Dominic Ford, Editor
From the Moon feed
The Moon will be prominent in the dawn sky, rising at around midnight.
From Ashburn, it will be visible in the morning sky, becoming accessible at around 01:14, when it rises 7° above your eastern horizon. It will then reach its highest point in the sky at 06:14, 45° above your southern horizon. It will be lost to dawn twilight at around 07:10, 43° above your southern horizon.
Observing the Moon at last quarter
As it progresses through this cycle, it is visible at different times of day. At last quarter, it rises at around midnight, appears high in the sky by dawn, and sets at around midday. Click here for more information about the Moon's phases.
The period when the Moon shows half phase is ideal for observing the Moon with a pair of binoculars or a small telescope. The border between the light and dark portions of the Moon's disk is the best place to look for detail on its surface, because along this line, the Moon's surface is illuminated at a very shallow angle. As a result, mountains and crater rims cast long shadows which are very easy to see. An observer on the Moon would see the Sun on the horizon, casting long shadows just like the ones we see on Earth at sunrise and sunset.
At first quarter and last quarter, when the terminator line is down the middle of the Moon, it is best presented for view, without any foreshortening.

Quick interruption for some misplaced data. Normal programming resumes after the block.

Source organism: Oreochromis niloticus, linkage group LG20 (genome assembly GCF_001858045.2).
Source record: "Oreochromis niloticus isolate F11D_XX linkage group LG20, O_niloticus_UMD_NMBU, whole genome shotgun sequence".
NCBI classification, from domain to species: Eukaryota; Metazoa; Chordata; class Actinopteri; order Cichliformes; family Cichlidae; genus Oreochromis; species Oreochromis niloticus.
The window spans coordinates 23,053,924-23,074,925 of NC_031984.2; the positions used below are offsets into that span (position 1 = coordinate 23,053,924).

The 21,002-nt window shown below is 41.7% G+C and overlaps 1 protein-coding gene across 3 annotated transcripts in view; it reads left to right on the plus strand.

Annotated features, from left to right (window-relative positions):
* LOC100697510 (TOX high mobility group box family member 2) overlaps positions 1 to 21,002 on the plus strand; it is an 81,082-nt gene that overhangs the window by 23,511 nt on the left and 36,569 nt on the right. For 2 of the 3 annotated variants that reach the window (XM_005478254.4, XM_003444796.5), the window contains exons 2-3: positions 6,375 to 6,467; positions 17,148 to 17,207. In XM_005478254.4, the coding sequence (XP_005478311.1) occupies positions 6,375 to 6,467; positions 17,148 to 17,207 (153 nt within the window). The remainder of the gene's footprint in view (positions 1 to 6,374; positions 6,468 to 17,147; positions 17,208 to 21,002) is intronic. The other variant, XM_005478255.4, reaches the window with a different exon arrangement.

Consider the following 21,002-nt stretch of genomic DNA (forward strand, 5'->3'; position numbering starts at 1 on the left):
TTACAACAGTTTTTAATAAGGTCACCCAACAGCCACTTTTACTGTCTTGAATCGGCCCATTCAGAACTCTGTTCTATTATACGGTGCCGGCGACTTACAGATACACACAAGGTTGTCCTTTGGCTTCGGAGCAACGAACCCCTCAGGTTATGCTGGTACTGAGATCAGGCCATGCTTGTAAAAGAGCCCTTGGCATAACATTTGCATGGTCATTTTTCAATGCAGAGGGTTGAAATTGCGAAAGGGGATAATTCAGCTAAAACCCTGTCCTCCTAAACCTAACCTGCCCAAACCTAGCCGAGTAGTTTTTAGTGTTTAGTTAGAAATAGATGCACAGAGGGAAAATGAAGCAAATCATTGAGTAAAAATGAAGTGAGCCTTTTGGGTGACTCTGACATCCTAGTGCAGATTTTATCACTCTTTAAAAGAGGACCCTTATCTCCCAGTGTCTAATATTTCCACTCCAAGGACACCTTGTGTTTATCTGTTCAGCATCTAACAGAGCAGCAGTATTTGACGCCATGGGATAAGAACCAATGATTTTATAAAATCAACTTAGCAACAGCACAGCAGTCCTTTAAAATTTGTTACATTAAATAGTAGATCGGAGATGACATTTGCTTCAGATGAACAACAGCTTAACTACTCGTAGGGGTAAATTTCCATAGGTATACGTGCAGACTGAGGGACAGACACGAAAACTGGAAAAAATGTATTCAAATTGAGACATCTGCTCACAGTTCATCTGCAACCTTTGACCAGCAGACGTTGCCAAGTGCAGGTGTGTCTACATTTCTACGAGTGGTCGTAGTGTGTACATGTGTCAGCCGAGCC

Although the Moon passes last quarter every month, it is more favourably placed in the pre-dawn sky at some times of year than others.
It appears high up in the pre-dawn sky around the autumn equinox, but much lower towards the horizon around the spring equinox.
This is because it always lies close to a line across the sky called the ecliptic. This marks the flat plane in space in which all of the planets circle the Sun. It is the line through the zodiacal constellations that the Sun follows through the year.
The altitude at which the Moon appears above the horizon at sunrise depends how steeply the line of the ecliptic is inclined to the horizon. If the plane of the ecliptic meet the horizon at a very shallow angle, the Moon will rise or set along a line which is almost parallel to the horizon, and a large separation from the Sun along this line would still only correspond to a very low altitude in the sky.
The inclination of the ecliptic plane to the horizon at Ashburn varies between 74° (sunrise at the autumn equinox) and 27° (sunrise at the spring equinox). On January 16, the ecliptic is inclined at 36° to the eastern dawn horizon, as shown by the yellow line in the planetarium view above, meaning that on this occasion the Moon is poorly placed for viewing from Ashburn.
The Moon's position
At the moment it reaches last quarter, the Moon's distance from the Earth will be 398,000 km. Its exact position will be as follows:
|Object||Right Ascension||Declination||Constellation||Angular Size|
The coordinates above are given in J2000.0.
|The sky on 17 February 2019|
13 days old
All times shown in EST.
The circumstances of this event were computed using the DE405 planetary ephemeris published by the Jet Propulsion Laboratory (JPL).
This event was automatically generated by searching the ephemeris for planetary alignments which are of interest to amateur astronomers, and the text above was generated based on an estimate of your location.
|16 Jan 1982||– Moon at Last Quarter|
|24 Jan 1982||– New Moon|
|01 Feb 1982||– Moon at First Quarter|
|08 Feb 1982||– Full Moon|